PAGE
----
The word “clean” here is katharos (SG2513). It says that Jesus cleansed his disciples’ feet—he didn’t prune them, not even their toenails!

The words for clean and cleansed are used many times in the New Testament and the Septuagint. The disciples were very familiar with the terms, clean and unclean, and the controversies raging among the Judean religious leaders at that time.

To take these verses in context, we look at the “bookends.” The first is in John 13, where Jesus washes his disciples’ feet and tells them that they are clean (katharós) already but need to have their feet washed. Jesus then commanded them to also wash each other’s feet.

The other “bookend” is in John 15, where he uses a vineyard metaphor, but he breaks off the metaphor by telling his disciples that the Father’s goal is for us to bear more fruit for his glory when he cleanses (kathairei) the branch that bears fruit, making it ritually clean!

Jesus then defines what this “cleansing” consists of:

  1. The disciples were already clean (katharos) through the word Jesus spoke to them.
  2. That you abide (menó, SG3306, stay, remain, wait) in Jesus and bear much fruit as a result, thus proving to be Jesus’ disciples.
  3. If you abide in him and Jesus’ words abide in you, then whatever you want, just ask.
  4. That you abide in Jesus’ love, which is keeping Jesus’ commandments just as Jesus kept his Father’s commandments.
  5. What are Jesus’ commandments? Here, Jesus tells his disciples in John 15:12 ESV, “This is my commandment, that you love one another as I have loved you.”

Note the similarity of concept in “Blessed are the pure [katharos] in heart for they shall see God.” – Matthew 5:8 ESV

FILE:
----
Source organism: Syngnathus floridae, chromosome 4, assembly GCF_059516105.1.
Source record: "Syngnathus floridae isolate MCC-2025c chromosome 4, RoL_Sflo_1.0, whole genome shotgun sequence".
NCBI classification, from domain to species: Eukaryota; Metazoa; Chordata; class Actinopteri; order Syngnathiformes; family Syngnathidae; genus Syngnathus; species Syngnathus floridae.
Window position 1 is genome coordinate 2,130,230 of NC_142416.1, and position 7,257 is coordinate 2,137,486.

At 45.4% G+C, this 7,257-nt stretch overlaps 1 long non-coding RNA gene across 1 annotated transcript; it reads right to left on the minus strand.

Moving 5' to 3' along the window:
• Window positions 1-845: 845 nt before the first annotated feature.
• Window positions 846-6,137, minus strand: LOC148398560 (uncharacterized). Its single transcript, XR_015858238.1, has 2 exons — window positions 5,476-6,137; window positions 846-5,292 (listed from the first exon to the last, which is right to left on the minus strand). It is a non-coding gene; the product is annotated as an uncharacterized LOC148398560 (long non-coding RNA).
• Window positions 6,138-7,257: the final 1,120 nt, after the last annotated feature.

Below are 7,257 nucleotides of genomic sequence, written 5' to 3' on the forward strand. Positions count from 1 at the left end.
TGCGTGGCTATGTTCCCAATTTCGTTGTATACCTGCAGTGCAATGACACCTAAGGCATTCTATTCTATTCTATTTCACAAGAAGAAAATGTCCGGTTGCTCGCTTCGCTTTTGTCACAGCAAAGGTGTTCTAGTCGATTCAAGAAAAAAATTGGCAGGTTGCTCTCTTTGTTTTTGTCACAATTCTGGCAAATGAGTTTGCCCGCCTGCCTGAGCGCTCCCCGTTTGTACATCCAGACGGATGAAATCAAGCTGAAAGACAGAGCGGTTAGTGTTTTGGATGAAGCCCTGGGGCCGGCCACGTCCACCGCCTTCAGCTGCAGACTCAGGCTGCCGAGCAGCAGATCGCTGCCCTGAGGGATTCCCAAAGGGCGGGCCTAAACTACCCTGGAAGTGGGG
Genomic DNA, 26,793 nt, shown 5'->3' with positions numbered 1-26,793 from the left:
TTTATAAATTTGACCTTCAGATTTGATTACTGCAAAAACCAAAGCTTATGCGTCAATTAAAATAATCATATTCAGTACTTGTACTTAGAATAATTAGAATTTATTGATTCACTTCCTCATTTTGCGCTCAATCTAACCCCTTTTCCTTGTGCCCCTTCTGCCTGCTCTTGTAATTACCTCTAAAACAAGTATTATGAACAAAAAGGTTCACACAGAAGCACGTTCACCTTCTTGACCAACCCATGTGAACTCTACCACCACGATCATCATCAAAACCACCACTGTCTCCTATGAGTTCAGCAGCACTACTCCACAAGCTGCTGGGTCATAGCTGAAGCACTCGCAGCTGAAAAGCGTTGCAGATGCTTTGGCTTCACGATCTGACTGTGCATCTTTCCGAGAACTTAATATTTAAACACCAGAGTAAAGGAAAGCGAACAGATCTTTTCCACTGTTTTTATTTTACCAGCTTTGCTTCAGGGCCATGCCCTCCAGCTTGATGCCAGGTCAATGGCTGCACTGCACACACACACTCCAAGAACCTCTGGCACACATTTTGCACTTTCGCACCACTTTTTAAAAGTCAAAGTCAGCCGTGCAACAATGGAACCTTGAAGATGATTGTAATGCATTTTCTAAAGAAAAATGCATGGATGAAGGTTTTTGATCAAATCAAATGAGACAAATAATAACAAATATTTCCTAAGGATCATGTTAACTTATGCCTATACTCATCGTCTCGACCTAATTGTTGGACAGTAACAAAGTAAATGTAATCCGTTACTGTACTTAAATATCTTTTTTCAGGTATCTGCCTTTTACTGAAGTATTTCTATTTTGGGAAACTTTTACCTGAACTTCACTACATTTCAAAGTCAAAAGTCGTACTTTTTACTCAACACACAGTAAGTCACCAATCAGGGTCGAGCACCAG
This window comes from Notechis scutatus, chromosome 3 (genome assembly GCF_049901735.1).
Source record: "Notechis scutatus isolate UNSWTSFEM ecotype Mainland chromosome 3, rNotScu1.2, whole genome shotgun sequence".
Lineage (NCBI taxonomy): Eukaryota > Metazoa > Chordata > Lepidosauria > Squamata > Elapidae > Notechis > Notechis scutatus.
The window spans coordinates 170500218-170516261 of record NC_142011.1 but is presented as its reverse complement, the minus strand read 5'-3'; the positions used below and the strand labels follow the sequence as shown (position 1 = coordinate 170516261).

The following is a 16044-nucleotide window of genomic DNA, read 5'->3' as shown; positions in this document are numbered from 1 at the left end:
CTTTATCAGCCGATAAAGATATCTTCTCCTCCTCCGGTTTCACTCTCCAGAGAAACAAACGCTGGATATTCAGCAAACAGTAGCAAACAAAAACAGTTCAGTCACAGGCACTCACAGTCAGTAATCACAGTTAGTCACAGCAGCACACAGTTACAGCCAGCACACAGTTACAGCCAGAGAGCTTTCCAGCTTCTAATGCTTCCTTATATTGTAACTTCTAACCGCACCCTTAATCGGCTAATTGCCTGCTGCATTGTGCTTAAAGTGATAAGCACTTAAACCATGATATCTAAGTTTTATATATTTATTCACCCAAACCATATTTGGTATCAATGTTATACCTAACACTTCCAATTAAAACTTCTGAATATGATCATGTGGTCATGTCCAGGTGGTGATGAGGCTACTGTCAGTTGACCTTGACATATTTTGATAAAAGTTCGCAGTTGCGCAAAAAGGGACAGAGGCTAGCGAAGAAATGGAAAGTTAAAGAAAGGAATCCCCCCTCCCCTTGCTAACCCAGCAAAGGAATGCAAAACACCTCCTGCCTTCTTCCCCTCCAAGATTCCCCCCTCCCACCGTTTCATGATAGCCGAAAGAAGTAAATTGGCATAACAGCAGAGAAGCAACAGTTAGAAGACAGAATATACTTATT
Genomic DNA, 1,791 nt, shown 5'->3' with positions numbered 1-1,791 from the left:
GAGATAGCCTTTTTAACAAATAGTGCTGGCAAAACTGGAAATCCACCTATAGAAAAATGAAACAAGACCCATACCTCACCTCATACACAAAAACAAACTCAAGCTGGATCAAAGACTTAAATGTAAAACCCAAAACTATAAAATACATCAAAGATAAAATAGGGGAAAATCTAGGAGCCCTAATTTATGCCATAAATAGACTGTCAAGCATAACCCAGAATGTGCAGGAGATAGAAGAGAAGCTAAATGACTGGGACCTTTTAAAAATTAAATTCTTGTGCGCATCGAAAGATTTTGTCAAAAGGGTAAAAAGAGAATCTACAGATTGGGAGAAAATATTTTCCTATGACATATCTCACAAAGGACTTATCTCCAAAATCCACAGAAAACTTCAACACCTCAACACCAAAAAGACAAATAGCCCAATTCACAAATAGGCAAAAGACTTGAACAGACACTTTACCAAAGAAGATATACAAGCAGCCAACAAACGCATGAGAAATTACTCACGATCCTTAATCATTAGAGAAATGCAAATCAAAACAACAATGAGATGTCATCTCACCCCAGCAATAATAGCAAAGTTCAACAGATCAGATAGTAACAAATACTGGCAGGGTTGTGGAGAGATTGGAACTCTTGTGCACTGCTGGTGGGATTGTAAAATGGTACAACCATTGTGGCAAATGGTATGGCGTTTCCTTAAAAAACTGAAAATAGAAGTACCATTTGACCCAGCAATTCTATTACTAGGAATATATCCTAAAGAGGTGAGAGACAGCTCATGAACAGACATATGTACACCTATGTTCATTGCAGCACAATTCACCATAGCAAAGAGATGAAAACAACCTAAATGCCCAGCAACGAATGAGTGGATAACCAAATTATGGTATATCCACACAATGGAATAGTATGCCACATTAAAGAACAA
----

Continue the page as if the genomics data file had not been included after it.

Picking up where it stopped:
“Cleansing” is not done by pruning, but cleansing continually being accomplished by the Father as we are abiding in Jesus and his love, and keeping his commandments. As Jesus washed his disciples’ feet, we should also humble ourselves and serve our brothers and sisters in Christ.

The “fruit” we should expect to bear in our lives is described in the following two passages:

But the fruit of the Spirit is love, joy, peace, patience, kindness, goodness, faithfulness, gentleness, self-control; against such things there is no law. – Galatians 5:22-23 ESV

Let no one deceive you with empty words, for because of these things the wrath of God comes upon the sons of disobedience. Therefore do not become partners with them; for at one time you were darkness, but now you are light in the Lord. Walk as children of light (for the fruit of light is found in all that is good and right and true), and try to discern what is pleasing to the Lord. – Ephesians 5:6-10 ESV

Does this mean that the Father never disciplines us? No, but that's not what Jesus was teaching his disciples in John 15.